By Doug Porter
The 85 page report released yesterday on the San Diego Police Department did exactly what it was intended to do: reassure the public that everything was under control. A constant stream of bad publicity and lawsuits resulting from accusations of police misconduct and lawlessness led the city to seek outside help a year ago and the Justice Department was glad to oblige.
The Police Executive Research Forum, paid for by the U.S. Department of Justice’s Office of Community Oriented Policing Services (COPS), conducted a review of management practices and made 40 recommendations. City officials told a press conference that many of those suggestions were already being implemented and others could be accomplished if funding was made available.
UT-San Diego reported that a separate FBI investigation into alleged on-duty criminal conduct by officers is ongoing. Attorneys for victims who have already settled lawsuits against the city, along with community activists and civil liberties groups expressed dissatisfaction with the report, citing its narrow focus and failure to mention racial profiling.
From the Los Angeles Times:
Failures in the hiring and supervision of San Diego police led to a series of misconduct cases but the Police Department remains “progressive, sound and very effective,” according to a federal review released Tuesday.
Many of the department’s problems can be traced to the city’s ongoing financial problems that led to a lack of personnel, inadequate supervision and poor communication between various levels of command, said Ronald Davis, director of the Department of Justice’s Office of Community Oriented Policing Services.
The department has had “a failure of leadership at many levels” that caused a “failure to hold people accountable,” Davis said.
UT-San Diego included some of the administrative changes that have already been put in place by police chief Shelly Zimmerman:
Zimmerman already has restored the Professional Standards Unit, which initiates investigations into officer misconduct, and equipped 600 patrol officers with body-worn cameras. All patrol officers are to have cameras by the year’s end.
Another change: Recruits are asked 24 new questions about past sexual history, an area expanded upon in response to the rash of sexual misconduct cases.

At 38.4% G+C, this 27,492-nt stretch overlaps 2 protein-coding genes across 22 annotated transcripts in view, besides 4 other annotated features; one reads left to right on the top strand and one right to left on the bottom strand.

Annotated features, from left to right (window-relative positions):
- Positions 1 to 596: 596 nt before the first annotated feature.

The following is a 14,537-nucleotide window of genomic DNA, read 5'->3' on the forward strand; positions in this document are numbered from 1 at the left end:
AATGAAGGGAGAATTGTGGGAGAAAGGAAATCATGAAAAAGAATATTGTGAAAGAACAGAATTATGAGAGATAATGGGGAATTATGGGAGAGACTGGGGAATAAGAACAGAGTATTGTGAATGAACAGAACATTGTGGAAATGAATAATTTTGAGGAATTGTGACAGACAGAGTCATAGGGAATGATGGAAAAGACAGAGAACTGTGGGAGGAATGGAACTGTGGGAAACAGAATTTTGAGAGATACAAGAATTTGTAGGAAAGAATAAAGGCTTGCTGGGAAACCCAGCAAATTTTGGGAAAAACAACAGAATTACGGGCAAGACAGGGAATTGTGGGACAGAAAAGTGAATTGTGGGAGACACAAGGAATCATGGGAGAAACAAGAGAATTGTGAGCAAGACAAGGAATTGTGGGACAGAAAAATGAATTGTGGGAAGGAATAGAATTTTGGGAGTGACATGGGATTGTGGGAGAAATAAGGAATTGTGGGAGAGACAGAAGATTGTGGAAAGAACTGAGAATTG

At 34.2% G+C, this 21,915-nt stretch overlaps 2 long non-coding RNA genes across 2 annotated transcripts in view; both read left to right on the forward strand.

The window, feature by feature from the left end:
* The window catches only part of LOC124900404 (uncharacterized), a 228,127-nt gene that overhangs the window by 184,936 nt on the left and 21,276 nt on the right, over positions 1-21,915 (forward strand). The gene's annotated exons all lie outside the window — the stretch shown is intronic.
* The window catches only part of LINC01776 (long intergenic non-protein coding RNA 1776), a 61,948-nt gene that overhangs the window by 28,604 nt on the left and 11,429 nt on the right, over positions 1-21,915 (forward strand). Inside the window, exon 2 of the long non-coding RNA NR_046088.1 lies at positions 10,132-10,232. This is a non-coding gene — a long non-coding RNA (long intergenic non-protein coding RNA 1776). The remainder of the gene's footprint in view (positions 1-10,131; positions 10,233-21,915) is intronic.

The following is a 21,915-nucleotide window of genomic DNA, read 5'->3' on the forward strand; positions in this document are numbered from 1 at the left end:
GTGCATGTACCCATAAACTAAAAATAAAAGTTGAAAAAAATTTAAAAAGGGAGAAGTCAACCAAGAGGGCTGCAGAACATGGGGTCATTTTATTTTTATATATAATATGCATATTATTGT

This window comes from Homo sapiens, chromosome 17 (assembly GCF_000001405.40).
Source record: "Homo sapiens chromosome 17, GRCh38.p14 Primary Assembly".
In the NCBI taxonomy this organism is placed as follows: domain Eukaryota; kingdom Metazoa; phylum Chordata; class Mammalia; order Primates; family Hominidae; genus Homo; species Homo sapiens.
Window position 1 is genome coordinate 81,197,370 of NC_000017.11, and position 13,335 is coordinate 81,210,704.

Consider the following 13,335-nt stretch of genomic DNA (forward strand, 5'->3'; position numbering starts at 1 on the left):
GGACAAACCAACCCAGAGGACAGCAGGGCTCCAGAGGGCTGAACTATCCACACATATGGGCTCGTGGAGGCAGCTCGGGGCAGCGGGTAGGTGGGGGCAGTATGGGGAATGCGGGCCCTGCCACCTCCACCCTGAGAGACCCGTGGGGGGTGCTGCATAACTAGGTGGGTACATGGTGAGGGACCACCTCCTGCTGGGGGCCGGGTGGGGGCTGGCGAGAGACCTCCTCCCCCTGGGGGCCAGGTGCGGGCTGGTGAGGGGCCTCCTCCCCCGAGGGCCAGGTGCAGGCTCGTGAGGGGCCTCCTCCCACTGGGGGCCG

The audit recommended the department take greater advantage of a new officer’s probationary period to address performance and discipline issues early on. It also recommended a “truly randomized” drug testing process for employees and a clear policy that prohibits the use of alcohol for a specified amount of time before an officer reports for duty.
It was Police Sgt. Jeff Jordon, vice president of the San Diego Police Officers Association, who made the plea for additional funding in the UT account.
He said many of the problems cited can be addressed with policy tweaks, but others will require substantial funding, especially for more hiring and promotions.
“The chief is only going to implement (the recommendations) if the council gives her the money to implement them,” Jordon said.
The sense of “every thing’s gonna be okay now” didn’t last through the day.
I’ll let an excerpt from today’s UT editorial tell the story:
It may seem odd to look at an 85-page report that contains 40 recommendations stemming from 17 recent scandals in one police department and see it as good news, but we do. A few years ago, when a steady stream of police misconduct kept making headlines, it seemed plausible that there might be something rotten at the core of the department. Instead, Ronald Davis, director of the U.S. Department of Justice’s Office of Community Oriented Policing Services, found that even “with these deficiencies, you’re still looking at a very progressive, sound, effective police department.”
Unfortunately, this reassuring statement came as the U-T Watchdog was breaking a story about a new kind of misconduct in the department: the revising of its Wikipedia page, sometimes using police department computers and sometimes making the changes anonymously, to reframe the agency in a more favorable light. We hope Police Chief Shelley Zimmerman sets a clear policy that department computers should not be used for such manipulation.
Reporter Joel Hoffman wrote about edits or deletions made to Wikipedia pages concerning SDPD misconduct five times over the past 14 months.
A Round Up of Criticism on the SDPD Report
Let’s take a look back at my predictions for the PERF report, posted on December 31st as part of my year-end roundup.
…The Justice Department funded report by Police Executive Research Forum (PERF) of practices and programs within the SDPD will be released early in 2015. (So I’m told) It will say: bad things happened, but it’s all better now. The public will be told the list of recommendations has either been put into place or will be soon. The connection between the police chiefs allegedly responsible for those bad things that happened and their service on the board of directors of PERF won’t be discussed…
That’s right folks, the fox was hired to investigate the hen house. Both recent ex-SDPD chiefs had relationships with PERF.